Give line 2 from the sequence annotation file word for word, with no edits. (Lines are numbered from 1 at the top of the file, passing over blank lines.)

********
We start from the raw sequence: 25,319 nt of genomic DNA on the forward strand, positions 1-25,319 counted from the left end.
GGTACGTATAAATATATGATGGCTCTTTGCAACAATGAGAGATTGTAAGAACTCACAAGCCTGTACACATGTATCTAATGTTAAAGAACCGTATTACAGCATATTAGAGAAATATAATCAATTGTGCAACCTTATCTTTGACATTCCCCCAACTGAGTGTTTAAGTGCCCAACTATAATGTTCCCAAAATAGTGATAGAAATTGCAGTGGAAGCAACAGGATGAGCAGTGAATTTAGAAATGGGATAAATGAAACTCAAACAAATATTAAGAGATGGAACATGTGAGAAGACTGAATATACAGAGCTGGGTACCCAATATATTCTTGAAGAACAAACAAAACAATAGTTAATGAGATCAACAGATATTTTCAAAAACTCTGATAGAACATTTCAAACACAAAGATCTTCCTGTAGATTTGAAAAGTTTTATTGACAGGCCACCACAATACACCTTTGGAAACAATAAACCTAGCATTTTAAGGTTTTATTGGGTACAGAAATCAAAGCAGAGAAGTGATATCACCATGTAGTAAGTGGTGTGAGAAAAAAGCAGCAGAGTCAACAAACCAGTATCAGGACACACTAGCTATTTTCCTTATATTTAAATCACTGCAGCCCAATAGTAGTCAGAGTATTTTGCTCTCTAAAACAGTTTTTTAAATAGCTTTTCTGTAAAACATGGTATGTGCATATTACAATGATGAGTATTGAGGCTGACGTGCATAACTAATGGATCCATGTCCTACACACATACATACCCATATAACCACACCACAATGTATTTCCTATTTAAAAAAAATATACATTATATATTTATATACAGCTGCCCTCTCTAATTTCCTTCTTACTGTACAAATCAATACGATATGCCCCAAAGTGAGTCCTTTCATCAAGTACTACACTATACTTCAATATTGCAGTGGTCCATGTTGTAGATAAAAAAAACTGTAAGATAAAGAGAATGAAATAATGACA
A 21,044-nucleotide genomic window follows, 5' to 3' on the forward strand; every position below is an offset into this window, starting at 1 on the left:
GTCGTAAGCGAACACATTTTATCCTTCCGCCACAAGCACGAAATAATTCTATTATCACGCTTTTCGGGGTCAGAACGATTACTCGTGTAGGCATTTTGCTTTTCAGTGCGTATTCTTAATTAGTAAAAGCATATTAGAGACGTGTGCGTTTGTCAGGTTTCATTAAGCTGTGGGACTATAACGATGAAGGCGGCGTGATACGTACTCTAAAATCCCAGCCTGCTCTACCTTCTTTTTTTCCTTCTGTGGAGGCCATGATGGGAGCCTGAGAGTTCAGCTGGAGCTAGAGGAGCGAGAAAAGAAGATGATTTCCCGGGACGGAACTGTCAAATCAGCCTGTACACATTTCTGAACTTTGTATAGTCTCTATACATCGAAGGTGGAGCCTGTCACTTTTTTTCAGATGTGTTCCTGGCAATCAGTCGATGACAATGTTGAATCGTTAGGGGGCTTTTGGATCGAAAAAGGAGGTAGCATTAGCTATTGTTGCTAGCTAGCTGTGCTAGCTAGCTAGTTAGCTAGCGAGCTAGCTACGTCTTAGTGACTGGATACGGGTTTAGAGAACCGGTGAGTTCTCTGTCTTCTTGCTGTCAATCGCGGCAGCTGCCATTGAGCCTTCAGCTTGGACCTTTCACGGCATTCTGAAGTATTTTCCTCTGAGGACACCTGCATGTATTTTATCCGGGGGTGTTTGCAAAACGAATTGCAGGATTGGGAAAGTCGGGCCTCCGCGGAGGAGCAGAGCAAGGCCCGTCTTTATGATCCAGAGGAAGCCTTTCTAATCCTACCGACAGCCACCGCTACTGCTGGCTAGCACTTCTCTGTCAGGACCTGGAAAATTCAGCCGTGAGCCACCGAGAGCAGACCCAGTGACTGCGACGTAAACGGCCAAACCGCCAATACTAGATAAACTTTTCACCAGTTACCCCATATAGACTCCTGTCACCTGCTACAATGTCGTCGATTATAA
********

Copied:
GGTACGTATAAATATATGATGGCTCTTTGCAACAATGAGAGATTGTAAGAACTCACAAGCCTGTACACATGTATCTAATGTTAAAGAACCGTATTACAGCATATTAGAGAAATATAATCAATTGTGCAACCTTATCTTTGACATTCCCCCAACTGAGTGTTTAAGTGCCCAACTATAATGTTCCCAAAATAGTGATAGAAATTGCAGTGGAAGCAACAGGATGAGCAGTGAATTTAGAAATGGGATAAATGAAACTCAAACAAATATTAAGAGATGGAACATGTGAGAAGACTGAATATACAGAGCTGGGTACCCAATATATTCTTGAAGAACAAACAAAACAATAGTTAATGAGATCAACAGATATTTTCAAAAACTCTGATAGAACATTTCAAACACAAAGATCTTCCTGTAGATTTGAAAAGTTTTATTGACAGGCCACCACAATACACCTTTGGAAACAATAAACCTAGCATTTTAAGGTTTTATTGGGTACAGAAATCAAAGCAGAGAAGTGATATCACCATGTAGTAAGTGGTGTGAGAAAAAAGCAGCAGAGTCAACAAACCAGTATCAGGACACACTAGCTATTTTCCTTATATTTAAATCACTGCAGCCCAATAGTAGTCAGAGTATTTTGCTCTCTAAAACAGTTTTTTAAATAGCTTTTCTGTAAAACATGGTATGTGCATATTACAATGATGAGTATTGAGGCTGACGTGCATAACTAATGGATCCATGTCCTACACACATACATACCCATATAACCACACCACAATGTATTTCCTATTTAAAAAAAATATACATTATATATTTATATACAGCTGCCCTCTCTAATTTCCTTCTTACTGTACAAATCAATACGATATGCCCCAAAGTGAGTCCTTTCATCAAGTACTACACTATACTTCAATATTGCAGTGGTCCATGTTGTAGATAAAAAAAACTGTAAGATAAAGAGAATGAAATAATGACA